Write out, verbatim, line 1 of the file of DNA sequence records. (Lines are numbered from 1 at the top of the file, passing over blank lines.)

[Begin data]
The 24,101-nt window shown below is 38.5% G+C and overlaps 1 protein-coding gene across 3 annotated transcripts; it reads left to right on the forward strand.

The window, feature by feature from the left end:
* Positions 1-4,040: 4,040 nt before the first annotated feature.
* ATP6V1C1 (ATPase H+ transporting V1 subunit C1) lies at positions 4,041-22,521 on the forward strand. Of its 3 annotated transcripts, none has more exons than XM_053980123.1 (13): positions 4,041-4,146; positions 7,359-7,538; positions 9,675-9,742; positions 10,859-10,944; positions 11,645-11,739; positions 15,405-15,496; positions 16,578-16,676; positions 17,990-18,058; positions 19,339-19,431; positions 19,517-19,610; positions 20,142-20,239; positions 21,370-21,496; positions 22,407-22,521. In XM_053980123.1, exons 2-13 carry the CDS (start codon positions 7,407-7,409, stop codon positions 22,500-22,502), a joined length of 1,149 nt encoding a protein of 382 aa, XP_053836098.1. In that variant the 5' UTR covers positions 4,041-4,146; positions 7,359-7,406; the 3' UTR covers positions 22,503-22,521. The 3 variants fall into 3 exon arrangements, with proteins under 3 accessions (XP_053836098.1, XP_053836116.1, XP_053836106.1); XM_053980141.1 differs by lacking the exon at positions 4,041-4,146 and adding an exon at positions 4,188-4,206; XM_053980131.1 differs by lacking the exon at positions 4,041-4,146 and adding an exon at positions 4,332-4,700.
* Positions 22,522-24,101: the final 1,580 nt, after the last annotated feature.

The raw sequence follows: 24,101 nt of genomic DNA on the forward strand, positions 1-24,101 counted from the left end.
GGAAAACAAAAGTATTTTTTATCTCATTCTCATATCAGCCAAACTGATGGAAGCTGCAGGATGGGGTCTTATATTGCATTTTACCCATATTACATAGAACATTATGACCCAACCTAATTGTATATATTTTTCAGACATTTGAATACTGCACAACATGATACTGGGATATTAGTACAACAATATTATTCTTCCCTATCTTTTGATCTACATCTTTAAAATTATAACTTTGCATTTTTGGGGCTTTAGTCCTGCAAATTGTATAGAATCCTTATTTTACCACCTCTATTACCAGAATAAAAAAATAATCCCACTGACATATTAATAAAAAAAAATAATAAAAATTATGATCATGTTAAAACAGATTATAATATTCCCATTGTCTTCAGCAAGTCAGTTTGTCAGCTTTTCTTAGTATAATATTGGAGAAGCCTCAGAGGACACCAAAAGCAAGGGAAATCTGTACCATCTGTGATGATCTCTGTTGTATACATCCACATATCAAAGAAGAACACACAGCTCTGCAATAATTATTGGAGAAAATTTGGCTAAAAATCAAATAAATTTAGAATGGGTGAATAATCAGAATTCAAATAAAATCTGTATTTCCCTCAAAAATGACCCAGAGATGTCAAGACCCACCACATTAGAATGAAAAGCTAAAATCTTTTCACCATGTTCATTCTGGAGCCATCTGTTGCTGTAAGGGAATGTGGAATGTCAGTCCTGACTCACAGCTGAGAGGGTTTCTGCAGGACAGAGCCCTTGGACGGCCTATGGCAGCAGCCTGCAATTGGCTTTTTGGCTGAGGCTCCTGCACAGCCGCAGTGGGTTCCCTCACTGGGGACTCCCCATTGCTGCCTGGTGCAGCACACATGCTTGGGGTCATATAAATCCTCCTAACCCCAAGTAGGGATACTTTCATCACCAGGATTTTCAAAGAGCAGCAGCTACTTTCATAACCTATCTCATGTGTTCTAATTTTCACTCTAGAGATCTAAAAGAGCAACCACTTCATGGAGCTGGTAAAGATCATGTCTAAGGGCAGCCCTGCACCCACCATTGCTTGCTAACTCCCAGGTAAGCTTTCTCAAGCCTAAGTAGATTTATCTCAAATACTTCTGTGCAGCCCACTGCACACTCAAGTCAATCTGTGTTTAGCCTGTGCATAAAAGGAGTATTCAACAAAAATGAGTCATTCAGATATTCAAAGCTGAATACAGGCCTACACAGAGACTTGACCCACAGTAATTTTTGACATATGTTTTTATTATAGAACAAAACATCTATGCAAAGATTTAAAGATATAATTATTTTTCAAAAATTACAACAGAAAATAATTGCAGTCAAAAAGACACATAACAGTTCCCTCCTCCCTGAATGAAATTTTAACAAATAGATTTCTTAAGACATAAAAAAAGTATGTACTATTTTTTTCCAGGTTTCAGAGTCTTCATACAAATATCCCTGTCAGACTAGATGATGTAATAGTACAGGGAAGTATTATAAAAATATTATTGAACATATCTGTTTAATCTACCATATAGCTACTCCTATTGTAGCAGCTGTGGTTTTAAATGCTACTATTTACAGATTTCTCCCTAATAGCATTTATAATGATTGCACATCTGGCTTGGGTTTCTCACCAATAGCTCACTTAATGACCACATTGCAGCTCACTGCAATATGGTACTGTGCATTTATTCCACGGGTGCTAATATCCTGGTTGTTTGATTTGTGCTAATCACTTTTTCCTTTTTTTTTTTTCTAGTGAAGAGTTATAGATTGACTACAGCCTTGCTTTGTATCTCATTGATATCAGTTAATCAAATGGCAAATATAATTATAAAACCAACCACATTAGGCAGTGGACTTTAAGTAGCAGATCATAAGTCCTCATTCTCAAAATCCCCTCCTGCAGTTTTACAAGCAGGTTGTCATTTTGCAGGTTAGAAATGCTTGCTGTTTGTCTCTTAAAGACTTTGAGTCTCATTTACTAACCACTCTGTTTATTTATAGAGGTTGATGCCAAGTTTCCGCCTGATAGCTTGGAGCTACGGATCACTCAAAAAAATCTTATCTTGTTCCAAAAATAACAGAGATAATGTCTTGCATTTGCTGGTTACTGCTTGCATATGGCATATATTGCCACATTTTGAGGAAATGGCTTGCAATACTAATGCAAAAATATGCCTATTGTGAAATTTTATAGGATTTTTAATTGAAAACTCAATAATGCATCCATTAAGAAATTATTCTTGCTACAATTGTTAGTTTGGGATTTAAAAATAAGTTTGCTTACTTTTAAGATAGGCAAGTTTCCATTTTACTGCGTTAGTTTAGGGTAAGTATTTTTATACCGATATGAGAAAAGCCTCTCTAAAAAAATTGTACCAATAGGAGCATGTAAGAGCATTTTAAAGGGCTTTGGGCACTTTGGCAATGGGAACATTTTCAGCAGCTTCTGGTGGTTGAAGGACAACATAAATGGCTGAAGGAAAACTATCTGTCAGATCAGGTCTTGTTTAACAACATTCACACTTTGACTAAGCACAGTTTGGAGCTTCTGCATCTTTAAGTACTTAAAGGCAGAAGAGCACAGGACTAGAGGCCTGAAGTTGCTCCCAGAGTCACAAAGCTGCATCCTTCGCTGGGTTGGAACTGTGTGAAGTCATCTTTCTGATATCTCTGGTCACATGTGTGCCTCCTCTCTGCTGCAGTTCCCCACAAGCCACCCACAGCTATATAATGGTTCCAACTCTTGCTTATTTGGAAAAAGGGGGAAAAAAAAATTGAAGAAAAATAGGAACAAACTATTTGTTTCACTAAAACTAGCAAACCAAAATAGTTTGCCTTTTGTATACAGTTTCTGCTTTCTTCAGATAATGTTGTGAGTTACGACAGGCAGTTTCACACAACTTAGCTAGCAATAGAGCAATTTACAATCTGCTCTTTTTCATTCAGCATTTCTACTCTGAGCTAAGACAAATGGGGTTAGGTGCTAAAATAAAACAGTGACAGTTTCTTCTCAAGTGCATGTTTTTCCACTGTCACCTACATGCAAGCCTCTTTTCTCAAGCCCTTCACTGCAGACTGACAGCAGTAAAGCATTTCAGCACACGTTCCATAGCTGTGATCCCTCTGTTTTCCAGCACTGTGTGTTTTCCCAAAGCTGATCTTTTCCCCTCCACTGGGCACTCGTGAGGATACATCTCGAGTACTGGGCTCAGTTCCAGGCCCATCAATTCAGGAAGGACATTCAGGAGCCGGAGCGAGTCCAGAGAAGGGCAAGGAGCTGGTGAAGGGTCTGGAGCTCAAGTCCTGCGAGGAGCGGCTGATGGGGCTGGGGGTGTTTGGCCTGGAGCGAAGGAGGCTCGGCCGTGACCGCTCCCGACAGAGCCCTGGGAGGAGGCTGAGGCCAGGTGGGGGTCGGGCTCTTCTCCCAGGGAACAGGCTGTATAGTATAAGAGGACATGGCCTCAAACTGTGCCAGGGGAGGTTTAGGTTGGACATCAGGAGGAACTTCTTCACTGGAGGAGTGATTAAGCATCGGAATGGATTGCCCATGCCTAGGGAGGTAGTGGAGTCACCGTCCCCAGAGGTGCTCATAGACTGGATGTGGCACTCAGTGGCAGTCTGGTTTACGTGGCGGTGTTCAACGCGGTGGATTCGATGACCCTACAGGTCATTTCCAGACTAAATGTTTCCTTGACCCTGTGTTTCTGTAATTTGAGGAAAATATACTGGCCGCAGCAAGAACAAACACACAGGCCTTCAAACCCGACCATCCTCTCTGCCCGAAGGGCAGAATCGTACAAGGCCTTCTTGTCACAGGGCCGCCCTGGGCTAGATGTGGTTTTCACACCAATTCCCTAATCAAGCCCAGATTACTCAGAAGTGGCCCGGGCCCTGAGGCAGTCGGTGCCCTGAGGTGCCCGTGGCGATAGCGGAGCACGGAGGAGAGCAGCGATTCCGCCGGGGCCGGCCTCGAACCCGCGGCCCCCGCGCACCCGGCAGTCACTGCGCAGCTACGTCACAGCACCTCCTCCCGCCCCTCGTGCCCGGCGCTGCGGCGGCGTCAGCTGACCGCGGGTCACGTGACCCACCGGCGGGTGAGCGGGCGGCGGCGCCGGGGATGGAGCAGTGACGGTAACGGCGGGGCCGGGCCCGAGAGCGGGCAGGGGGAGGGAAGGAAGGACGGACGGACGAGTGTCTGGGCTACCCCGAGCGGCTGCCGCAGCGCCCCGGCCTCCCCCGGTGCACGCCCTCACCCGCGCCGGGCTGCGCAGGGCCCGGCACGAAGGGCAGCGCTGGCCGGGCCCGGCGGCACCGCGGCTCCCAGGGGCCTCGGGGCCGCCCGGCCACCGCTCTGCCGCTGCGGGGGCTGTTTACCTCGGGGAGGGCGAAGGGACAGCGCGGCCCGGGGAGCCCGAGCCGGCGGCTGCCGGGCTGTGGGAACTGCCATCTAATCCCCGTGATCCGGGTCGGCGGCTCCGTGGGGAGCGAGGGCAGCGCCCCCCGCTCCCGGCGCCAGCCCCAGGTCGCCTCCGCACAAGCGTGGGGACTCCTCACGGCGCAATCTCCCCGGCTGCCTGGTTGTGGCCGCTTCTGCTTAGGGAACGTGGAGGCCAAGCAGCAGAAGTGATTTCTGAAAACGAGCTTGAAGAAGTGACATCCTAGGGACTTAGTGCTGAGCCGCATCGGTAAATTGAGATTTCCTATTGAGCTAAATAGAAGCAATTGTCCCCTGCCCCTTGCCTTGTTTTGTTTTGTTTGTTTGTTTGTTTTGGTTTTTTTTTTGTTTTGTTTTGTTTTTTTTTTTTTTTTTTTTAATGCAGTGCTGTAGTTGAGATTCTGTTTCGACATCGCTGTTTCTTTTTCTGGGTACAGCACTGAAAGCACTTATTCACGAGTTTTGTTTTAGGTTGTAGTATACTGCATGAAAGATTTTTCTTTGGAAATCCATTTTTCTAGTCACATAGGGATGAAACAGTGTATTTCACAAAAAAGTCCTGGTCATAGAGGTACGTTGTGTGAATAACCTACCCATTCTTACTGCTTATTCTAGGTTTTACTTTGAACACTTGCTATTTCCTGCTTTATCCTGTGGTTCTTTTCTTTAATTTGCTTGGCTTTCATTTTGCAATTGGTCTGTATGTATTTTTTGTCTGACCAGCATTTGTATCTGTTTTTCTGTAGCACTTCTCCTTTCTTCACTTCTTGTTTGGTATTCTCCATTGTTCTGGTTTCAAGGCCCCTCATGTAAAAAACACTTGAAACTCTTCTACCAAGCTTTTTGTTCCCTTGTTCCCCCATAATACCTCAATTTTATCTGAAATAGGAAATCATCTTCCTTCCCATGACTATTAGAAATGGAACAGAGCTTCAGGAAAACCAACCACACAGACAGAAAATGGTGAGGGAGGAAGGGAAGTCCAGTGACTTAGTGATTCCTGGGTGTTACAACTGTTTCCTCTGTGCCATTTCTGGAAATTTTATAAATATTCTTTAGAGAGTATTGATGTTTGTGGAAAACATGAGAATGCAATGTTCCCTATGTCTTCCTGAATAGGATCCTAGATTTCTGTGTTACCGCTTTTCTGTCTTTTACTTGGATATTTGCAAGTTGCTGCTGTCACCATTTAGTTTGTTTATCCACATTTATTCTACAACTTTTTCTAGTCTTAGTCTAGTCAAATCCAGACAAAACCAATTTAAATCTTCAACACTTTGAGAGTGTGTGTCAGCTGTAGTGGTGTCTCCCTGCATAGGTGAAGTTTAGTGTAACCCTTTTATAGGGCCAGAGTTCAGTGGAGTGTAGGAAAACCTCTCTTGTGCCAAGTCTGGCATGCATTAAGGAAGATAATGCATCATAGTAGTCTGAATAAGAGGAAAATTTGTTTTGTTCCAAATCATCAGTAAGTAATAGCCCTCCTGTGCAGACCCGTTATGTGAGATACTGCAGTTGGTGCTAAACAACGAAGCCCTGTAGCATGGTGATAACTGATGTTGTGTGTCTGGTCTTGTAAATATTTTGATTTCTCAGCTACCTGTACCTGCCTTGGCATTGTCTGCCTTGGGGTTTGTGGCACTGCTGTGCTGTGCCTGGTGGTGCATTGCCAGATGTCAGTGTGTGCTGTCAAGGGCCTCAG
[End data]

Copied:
The 24,101-nt window shown below is 38.5% G+C and overlaps 1 protein-coding gene across 3 annotated transcripts; it reads left to right on the forward strand.